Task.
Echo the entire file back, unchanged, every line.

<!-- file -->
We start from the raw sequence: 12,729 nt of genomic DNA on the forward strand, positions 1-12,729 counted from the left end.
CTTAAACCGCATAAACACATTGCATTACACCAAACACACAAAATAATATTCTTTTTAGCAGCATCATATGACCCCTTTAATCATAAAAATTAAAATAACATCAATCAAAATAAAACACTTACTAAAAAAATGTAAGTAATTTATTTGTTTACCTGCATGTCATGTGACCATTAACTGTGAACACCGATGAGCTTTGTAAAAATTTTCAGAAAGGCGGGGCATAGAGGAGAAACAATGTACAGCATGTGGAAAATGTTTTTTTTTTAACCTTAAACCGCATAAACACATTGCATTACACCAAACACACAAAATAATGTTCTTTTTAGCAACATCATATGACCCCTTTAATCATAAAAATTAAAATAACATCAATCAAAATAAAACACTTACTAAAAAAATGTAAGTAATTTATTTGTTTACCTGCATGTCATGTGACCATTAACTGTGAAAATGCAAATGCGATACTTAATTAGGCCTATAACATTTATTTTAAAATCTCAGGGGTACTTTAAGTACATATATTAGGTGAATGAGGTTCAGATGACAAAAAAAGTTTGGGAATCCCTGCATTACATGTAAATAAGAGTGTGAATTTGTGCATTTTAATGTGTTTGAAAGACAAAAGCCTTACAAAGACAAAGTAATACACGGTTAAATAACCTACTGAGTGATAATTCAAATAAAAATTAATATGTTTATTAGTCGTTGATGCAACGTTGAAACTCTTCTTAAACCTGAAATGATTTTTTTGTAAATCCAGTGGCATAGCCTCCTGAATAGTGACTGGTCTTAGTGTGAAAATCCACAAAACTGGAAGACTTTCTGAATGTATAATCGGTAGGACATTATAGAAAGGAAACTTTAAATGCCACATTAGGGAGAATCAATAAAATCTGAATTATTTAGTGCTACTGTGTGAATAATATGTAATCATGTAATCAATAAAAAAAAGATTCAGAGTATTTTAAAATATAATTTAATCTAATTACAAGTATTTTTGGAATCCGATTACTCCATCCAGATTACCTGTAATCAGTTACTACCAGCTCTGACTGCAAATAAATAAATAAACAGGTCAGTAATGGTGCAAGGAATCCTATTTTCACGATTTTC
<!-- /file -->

We start from the raw sequence: 12,729 nt of genomic DNA on the forward strand, positions 1-12,729 counted from the left end.
CTTAAACCGCATAAACACATTGCATTACACCAAACACACAAAATAATATTCTTTTTAGCAGCATCATATGACCCCTTTAATCATAAAAATTAAAATAACATCAATCAAAATAAAACACTTACTAAAAAAATGTAAGTAATTTATTTGTTTACCTGCATGTCATGTGACCATTAACTGTGAACACCGATGAGCTTTGTAAAAATTTTCAGAAAGGCGGGGCATAGAGGAGAAACAATGTACAGCATGTGGAAAATGTTTTTTTTTTAACCTTAAACCGCATAAACACATTGCATTACACCAAACACACAAAATAATGTTCTTTTTAGCAACATCATATGACCCCTTTAATCATAAAAATTAAAATAACATCAATCAAAATAAAACACTTACTAAAAAAATGTAAGTAATTTATTTGTTTACCTGCATGTCATGTGACCATTAACTGTGAAAATGCAAATGCGATACTTAATTAGGCCTATAACATTTATTTTAAAATCTCAGGGGTACTTTAAGTACATATATTAGGTGAATGAGGTTCAGATGACAAAAAAAGTTTGGGAATCCCTGCATTACATGTAAATAAGAGTGTGAATTTGTGCATTTTAATGTGTTTGAAAGACAAAAGCCTTACAAAGACAAAGTAATACACGGTTAAATAACCTACTGAGTGATAATTCAAATAAAAATTAATATGTTTATTAGTCGTTGATGCAACGTTGAAACTCTTCTTAAACCTGAAATGATTTTTTTGTAAATCCAGTGGCATAGCCTCCTGAATAGTGACTGGTCTTAGTGTGAAAATCCACAAAACTGGAAGACTTTCTGAATGTATAATCGGTAGGACATTATAGAAAGGAAACTTTAAATGCCACATTAGGGAGAATCAATAAAATCTGAATTATTTAGTGCTACTGTGTGAATAATATGTAATCATGTAATCAATAAAAAAAAGATTCAGAGTATTTTAAAATATAATTTAATCTAATTACAAGTATTTTTGGAATCCGATTACTCCATCCAGATTACCTGTAATCAGTTACTACCAGCTCTGACTGCAAATAAATAAATAAACAGGTCAGTAATGGTGCAAGGAATCCTATTTTCACGATTTTC